Google and Algebra and…the Bible?

 

I know Google can solve math problems. But I was tinkering with Wolfram Alpha the other day, with an eye to comparing it with Google Search and I ran across something very interesting…and a bit troubling. Wolfram Alpha (WA) is very good at data-retrieval, which is different from search in some important ways. But it is also capable of solving not just arithmetical problems but algebraic equations as well. In fact, WA bills itself as a Computational Knowledge Engine.

So I thought I’d see if Google could also deal with simple algebraic equations..

Spoiler alert: as far as I can tell, it can’t.

I typed in a completely arbitrary algebraic expression and Google brought up search results for sites and documents that contained that sequence and similar ones. Not much help there.

So just to refresh my mind on what Google does with calculations, I entered this arbitrary expression:

43+12/9-14

The usual calculator image with the answer (30.333333…) appeared as the first result. But I allowed my eye to scan below that expected outcome and was startled to find as the very next result, a reference to the Bible: “Matthew, chapter 12” from the site of the  United States Conference of Bishops.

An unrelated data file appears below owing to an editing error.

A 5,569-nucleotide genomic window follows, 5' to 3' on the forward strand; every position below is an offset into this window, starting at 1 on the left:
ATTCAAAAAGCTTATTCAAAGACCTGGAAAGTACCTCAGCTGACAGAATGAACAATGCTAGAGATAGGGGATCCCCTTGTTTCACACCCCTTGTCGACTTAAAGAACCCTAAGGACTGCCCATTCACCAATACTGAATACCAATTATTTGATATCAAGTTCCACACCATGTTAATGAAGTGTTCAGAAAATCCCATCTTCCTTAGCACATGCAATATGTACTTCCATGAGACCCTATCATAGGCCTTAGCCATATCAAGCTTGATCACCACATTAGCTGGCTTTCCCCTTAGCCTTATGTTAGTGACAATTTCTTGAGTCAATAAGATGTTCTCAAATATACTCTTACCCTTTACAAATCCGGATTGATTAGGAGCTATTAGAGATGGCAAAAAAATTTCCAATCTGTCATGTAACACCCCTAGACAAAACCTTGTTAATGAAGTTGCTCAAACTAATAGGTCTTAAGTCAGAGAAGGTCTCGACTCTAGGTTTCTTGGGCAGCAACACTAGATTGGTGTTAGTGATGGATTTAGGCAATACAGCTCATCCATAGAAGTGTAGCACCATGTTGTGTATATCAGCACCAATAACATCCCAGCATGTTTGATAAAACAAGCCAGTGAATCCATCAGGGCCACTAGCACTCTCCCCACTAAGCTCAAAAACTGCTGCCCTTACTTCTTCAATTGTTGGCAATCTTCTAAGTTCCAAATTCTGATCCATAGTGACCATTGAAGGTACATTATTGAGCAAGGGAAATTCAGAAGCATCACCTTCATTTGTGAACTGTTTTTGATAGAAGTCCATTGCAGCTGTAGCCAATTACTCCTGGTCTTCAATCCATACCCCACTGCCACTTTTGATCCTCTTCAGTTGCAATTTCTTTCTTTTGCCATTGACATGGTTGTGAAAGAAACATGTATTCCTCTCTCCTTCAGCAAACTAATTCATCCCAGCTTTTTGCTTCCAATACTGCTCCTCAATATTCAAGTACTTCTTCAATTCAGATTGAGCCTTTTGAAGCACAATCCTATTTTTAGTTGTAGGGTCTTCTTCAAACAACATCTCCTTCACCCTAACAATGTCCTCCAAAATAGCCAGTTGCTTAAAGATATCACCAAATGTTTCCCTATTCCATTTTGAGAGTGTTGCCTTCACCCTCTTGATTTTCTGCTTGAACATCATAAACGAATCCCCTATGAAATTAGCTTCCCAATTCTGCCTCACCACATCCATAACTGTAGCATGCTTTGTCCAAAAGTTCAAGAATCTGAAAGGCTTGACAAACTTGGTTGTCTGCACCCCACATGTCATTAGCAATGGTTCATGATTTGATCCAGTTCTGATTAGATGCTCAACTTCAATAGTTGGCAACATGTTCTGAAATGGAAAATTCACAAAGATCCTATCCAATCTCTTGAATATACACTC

WTF?

I wondered what portion of the search term generated that result.

So I trimmed the search term to 43+12/9. Now the posts following the calculator result were engineering-like entries dealing with connectivity and other esoterica.

43+12/ led to…ready?  No math result, of course, but the first entry was to Isaiah 43:12!

WTF, again?

Same result if I omit the slash, but in that case, I get the calculator result, too.

It turned out that the only way to get the original citation to Matthew without the full original search term was to trim it to 43+12/9-1.

I spent way too much time on this but it was really fascinating. I cannot easily decode the reasons that some of those mathematical formulas produce Biblical citations when entered in the Google Search bar. I’d love to understand it, though.

Any ideas?

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